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Politicians defend credibility by sharing stories of adoption, disability

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Former Board of Audit and Inspection Chairman Choe Jae-hyeong, of the conservative main opposition People Power Party, who recently declared his presidential bid, is photographed while holding a meeting with party spokepeople at the National Assembly, Tuesday. Korea Times photo by Oh Dae-geun
Former Board of Audit and Inspection Chairman Choe Jae-hyeong, of the conservative main opposition People Power Party, who recently declared his presidential bid, is photographed while holding a meeting with party spokepeople at the National Assembly, Tuesday. Korea Times photo by Oh Dae-geun

By Jun Ji-hye

In the past, some adoptive parents in Korea have hid the fact of their children's adoption from them, as well as from other people, for various reasons, such as prejudice against adoptees.

For similar reasons, many people with disabilities have also taken pains to hide them, in an attempt to avoid discrimination.

Such preconceptions about adoption and disabilities have in the past been seen as very sensitive matters to politicians who thoroughly manage their public images.

However, in today's changing social atmosphere, two presidential hopefuls ― former Board of Audit and Inspection (BAI) Chairman Choe Jae-hyeong of the conservative main opposition People Power Party (PPP) and Gyeonggi Province Governor Lee Jae-myung of the liberal ruling Democratic Party of Korea (DPK) ― have attracted attention from the public by not hiding ― and rather proudly disclosing ― the issues that could have been seen as weaknesses, ahead of the presidential election scheduled for March of next year.

It is well-known that Choe and his wife adopted two sons in 2000 and 2006, respectively, after having two daughters. The couple wrote about 150 diary entries about their experiences as adoptive parents on a website run by the Mission to Promote Adoption in Korea, from 2004 to 2011.

Choe said in an interview with local media in 2011, "You shouldn't choose a child for adoption as if you choose products on a display shelf. Before adoption, you should make the difficult decision to protect the child without any conditions."

Choe's adoption tale has recently been in the limelight again after Lee Gyeong, the former deputy spokesperson of the ruling DPK, used the issue to attack Choe.

During her appearance on a current affairs program on TV Chosun, Monday, Lee called on Choe to stop mentioning his experience of having adopted children, saying, "It is not a good idea to let others know about their adoption."

Apparently contrary to her expectation, her comment drew criticism, and among the critics was Choe's adopted son.

Choe's first son, Young-jin, 26, wrote on Facebook, Tuesday, "Before being adopted, I was ashamed to be an orphan. But I am not ashamed anymore, and I hope that my father will mention adoption more and more."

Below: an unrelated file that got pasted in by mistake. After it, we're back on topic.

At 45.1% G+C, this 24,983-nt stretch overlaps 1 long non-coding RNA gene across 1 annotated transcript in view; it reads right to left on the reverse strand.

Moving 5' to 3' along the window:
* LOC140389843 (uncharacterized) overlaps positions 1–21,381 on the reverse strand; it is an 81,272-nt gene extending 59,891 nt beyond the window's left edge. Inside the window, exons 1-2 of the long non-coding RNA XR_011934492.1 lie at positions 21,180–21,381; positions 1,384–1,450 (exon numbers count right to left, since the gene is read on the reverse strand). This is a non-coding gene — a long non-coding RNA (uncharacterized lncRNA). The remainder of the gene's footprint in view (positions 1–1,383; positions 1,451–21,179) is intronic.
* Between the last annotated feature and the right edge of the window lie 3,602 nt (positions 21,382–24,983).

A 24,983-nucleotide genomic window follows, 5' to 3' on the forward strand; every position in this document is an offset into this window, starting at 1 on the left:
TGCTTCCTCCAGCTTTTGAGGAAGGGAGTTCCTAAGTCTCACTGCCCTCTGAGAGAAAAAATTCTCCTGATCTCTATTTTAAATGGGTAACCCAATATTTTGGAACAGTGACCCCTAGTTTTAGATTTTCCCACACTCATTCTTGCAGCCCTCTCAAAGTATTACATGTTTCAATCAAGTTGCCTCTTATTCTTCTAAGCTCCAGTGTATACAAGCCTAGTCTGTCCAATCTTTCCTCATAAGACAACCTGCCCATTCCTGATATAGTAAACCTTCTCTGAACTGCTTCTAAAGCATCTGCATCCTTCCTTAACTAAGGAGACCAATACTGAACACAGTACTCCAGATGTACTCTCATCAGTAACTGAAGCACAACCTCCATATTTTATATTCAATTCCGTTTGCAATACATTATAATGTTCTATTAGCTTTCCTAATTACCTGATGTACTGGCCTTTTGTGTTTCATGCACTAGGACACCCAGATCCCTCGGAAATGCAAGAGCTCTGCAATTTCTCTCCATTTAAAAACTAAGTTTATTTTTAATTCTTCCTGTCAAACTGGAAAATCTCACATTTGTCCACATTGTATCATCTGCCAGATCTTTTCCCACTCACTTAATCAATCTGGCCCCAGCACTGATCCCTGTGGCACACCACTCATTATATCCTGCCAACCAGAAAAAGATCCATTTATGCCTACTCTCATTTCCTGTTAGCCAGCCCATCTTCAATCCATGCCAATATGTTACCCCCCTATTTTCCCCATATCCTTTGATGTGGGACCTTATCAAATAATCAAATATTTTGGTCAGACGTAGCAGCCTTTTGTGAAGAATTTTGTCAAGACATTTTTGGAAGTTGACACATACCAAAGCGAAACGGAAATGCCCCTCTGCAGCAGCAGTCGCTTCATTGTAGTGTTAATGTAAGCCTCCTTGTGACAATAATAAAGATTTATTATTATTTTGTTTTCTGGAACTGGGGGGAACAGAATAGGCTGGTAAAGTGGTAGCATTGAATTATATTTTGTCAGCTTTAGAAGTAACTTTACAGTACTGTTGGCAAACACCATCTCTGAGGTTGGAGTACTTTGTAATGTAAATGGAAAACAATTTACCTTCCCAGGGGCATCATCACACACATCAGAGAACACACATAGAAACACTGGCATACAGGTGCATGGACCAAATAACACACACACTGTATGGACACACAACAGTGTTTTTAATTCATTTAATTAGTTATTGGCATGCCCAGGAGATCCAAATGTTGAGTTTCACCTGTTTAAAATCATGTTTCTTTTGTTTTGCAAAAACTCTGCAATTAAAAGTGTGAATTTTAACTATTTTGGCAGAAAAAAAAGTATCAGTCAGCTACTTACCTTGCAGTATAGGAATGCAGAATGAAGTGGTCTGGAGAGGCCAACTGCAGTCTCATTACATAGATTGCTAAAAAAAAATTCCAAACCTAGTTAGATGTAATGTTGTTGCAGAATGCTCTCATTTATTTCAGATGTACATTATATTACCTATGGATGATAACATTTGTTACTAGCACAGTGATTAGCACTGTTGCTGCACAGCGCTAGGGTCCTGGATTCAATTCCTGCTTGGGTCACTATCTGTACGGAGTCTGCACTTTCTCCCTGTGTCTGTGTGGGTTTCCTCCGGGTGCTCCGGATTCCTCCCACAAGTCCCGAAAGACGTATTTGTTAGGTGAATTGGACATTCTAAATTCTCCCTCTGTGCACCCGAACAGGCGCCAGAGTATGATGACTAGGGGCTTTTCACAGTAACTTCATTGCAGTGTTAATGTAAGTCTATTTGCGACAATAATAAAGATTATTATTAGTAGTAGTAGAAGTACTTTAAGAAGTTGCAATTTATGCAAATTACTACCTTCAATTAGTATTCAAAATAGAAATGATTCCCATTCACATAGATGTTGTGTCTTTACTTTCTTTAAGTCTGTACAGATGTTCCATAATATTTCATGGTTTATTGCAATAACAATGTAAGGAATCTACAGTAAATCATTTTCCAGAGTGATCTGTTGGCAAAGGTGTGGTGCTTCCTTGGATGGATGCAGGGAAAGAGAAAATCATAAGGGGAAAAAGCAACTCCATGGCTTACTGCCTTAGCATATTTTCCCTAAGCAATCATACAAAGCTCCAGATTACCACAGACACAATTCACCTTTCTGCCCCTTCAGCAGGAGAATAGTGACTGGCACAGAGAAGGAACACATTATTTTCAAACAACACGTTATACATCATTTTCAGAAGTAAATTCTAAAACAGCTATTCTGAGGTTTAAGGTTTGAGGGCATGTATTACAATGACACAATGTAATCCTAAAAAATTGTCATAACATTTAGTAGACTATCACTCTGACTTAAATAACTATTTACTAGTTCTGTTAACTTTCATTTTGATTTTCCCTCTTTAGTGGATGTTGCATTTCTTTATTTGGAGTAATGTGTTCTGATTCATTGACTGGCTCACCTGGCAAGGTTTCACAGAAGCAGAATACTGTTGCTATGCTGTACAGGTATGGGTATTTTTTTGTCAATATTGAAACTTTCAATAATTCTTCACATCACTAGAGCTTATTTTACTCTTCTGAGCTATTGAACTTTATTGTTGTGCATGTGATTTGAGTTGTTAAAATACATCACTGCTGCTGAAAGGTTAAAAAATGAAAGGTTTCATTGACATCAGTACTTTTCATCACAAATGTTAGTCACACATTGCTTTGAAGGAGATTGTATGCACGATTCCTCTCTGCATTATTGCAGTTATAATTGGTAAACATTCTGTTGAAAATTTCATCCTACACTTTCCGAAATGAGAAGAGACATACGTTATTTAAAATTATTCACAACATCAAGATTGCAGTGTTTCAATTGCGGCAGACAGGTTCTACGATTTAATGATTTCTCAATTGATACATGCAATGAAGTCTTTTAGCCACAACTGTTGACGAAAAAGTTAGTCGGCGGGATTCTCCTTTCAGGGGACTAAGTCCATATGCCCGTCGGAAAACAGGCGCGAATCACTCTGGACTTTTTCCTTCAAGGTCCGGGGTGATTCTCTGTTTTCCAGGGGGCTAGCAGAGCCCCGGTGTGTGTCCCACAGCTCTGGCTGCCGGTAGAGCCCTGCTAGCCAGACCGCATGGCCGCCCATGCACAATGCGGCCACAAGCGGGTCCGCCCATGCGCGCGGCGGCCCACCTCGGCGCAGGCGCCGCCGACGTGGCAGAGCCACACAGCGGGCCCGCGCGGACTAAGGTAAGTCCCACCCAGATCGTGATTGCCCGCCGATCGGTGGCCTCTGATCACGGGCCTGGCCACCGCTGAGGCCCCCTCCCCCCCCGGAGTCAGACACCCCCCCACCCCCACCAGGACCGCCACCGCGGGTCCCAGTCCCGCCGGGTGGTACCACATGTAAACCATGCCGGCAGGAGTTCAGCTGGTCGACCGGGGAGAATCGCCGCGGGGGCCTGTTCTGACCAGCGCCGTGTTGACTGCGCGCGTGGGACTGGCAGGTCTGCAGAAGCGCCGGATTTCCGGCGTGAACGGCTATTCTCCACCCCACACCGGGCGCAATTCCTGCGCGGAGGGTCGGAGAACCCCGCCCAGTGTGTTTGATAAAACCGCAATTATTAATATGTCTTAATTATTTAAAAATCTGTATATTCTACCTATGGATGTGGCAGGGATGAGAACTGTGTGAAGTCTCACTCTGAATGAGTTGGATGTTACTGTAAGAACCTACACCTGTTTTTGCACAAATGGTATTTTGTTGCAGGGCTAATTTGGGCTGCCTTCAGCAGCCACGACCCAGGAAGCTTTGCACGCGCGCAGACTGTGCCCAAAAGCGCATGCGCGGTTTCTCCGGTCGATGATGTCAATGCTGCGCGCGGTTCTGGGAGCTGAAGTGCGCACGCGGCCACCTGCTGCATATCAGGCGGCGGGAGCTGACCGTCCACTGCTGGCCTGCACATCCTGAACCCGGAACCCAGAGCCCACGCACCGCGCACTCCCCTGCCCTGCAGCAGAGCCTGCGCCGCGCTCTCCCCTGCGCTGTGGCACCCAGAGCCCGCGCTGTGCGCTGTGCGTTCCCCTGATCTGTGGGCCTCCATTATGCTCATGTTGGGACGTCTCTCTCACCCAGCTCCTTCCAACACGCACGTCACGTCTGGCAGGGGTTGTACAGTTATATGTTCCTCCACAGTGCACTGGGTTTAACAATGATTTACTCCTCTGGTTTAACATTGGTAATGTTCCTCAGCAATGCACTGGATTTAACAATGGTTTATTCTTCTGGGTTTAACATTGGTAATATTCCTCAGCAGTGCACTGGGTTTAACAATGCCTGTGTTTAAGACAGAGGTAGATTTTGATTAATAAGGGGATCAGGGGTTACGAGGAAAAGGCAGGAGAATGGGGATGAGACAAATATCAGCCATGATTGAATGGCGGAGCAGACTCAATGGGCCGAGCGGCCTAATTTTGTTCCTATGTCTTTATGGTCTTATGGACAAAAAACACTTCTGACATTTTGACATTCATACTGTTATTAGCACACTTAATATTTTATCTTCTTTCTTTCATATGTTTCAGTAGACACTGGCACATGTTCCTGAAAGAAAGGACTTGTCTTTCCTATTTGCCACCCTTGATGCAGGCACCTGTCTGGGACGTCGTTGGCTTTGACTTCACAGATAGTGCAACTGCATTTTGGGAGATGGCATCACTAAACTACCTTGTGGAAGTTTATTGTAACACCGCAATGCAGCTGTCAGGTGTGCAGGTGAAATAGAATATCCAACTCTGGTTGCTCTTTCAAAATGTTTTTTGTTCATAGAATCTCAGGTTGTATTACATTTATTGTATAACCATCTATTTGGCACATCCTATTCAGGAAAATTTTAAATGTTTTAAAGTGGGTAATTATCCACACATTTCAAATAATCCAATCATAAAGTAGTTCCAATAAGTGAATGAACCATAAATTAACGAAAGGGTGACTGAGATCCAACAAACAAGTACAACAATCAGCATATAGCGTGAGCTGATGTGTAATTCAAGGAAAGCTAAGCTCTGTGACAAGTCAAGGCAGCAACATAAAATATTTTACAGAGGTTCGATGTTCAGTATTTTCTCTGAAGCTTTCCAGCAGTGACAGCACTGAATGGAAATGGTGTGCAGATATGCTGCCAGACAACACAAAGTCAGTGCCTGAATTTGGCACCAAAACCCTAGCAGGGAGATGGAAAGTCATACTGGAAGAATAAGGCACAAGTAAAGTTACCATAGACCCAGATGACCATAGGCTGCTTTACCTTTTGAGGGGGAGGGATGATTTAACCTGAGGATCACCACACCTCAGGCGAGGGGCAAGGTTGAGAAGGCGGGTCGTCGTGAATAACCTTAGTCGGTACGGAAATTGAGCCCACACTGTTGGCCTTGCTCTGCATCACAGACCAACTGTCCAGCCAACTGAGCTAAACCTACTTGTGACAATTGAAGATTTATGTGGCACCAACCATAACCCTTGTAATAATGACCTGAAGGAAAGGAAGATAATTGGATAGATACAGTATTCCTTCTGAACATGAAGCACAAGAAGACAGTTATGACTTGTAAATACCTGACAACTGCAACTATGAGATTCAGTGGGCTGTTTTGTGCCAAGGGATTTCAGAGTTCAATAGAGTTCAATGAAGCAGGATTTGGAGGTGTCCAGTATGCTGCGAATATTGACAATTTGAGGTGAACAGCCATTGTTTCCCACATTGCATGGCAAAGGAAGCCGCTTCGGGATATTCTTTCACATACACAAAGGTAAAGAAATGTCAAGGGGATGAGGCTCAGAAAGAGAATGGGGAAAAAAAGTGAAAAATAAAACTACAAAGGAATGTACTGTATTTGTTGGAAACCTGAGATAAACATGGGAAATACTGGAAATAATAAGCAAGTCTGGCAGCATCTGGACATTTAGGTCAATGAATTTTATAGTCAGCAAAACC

The son added that his father should be able to help console more people affected by adoption, saying, "My father and I have overcome difficulties together."

PPP Chairman Lee Jun-seok joined in the criticism, saying that the ruling party was being "presumptuous." The PPP spokesperson, Yang Joon-woo, also claimed that the ruling party had "dismissed the adoption as shameful."

For his part, Gyeonggi Province Governor Lee Jae-myung has recently released a photo that shows his arm disfigured at the elbow, in a bid to explain why he had been exempted from the country's mandatory military service.

Lee said that his arm came to be this way after being injured during his childhood when he was working for a factory, due to poverty.

This photo released on July 17 by Gyeonggi Province Governor Lee Jae-myung of the liberal ruling Democratic Party of Korea, who is running in the presidential election, shows his disfigured arm. He released the photo because some people have criticized him for not completing the country's mandatory military service. Yonhap
This photo released on July 17 by Gyeonggi Province Governor Lee Jae-myung of the liberal ruling Democratic Party of Korea, who is running in the presidential election, shows his disfigured arm. He released the photo because some people have criticized him for not completing the country's mandatory military service. Yonhap

Lee released the photo after some ruling party supporters created a combined image that features only four of the six presidential candidates of the party ― those who completed their military service. Lee and the only female presidential contender, Choo Mi-ae, were excluded from that image, which has been shared online.

During an online press conference on Sunday, Lee said, "I am sad as some people are indicating that I evaded the required military service on purpose. All disabled people in this country would feel the same way. All my family members, including my two sons, completed their military service. I am the only one who did not."

A civic group representing disabled people filed a petition with the National Human Rights Commission of Korea, Tuesday, against the combined image for discriminating against the disabled and women.

"We demand whoever created the image to apologize to both disabled people and women who are not obliged to serve in the military," a representative of the civic group said.


Jun Ji-hye jjh@koreatimes.co.kr


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